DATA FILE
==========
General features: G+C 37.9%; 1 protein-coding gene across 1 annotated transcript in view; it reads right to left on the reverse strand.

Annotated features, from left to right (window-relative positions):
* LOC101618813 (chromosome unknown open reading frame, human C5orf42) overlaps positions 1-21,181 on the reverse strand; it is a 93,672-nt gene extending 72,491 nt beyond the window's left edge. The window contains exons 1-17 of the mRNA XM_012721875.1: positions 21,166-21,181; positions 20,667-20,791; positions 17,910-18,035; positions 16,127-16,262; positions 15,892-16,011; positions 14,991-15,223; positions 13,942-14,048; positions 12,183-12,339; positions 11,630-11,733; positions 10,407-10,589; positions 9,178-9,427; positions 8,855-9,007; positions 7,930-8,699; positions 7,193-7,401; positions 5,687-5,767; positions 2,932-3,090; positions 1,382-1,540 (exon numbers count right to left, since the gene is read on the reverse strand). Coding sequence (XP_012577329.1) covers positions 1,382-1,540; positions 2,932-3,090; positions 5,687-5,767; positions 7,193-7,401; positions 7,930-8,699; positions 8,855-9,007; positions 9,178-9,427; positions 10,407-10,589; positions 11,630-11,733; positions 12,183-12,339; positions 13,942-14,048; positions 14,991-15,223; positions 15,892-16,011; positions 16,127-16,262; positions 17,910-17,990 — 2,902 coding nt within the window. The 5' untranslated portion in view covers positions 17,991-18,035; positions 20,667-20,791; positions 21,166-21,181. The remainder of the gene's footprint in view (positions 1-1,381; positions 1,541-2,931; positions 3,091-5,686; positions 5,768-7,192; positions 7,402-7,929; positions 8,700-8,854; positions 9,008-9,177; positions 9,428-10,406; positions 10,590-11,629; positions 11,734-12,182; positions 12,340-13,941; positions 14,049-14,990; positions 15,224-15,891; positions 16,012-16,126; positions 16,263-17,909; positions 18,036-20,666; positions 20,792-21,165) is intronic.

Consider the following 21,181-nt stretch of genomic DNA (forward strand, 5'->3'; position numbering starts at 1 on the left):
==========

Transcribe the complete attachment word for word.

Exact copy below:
General features: G+C 37.9%; 1 protein-coding gene across 1 annotated transcript in view; it reads right to left on the reverse strand.

Annotated features, from left to right (window-relative positions):
* LOC101618813 (chromosome unknown open reading frame, human C5orf42) overlaps positions 1-21,181 on the reverse strand; it is a 93,672-nt gene extending 72,491 nt beyond the window's left edge. The window contains exons 1-17 of the mRNA XM_012721875.1: positions 21,166-21,181; positions 20,667-20,791; positions 17,910-18,035; positions 16,127-16,262; positions 15,892-16,011; positions 14,991-15,223; positions 13,942-14,048; positions 12,183-12,339; positions 11,630-11,733; positions 10,407-10,589; positions 9,178-9,427; positions 8,855-9,007; positions 7,930-8,699; positions 7,193-7,401; positions 5,687-5,767; positions 2,932-3,090; positions 1,382-1,540 (exon numbers count right to left, since the gene is read on the reverse strand). Coding sequence (XP_012577329.1) covers positions 1,382-1,540; positions 2,932-3,090; positions 5,687-5,767; positions 7,193-7,401; positions 7,930-8,699; positions 8,855-9,007; positions 9,178-9,427; positions 10,407-10,589; positions 11,630-11,733; positions 12,183-12,339; positions 13,942-14,048; positions 14,991-15,223; positions 15,892-16,011; positions 16,127-16,262; positions 17,910-17,990 — 2,902 coding nt within the window. The 5' untranslated portion in view covers positions 17,991-18,035; positions 20,667-20,791; positions 21,166-21,181. The remainder of the gene's footprint in view (positions 1-1,381; positions 1,541-2,931; positions 3,091-5,686; positions 5,768-7,192; positions 7,402-7,929; positions 8,700-8,854; positions 9,008-9,177; positions 9,428-10,406; positions 10,590-11,629; positions 11,734-12,182; positions 12,340-13,941; positions 14,049-14,990; positions 15,224-15,891; positions 16,012-16,126; positions 16,263-17,909; positions 18,036-20,666; positions 20,792-21,165) is intronic.

Consider the following 21,181-nt stretch of genomic DNA (forward strand, 5'->3'; position numbering starts at 1 on the left):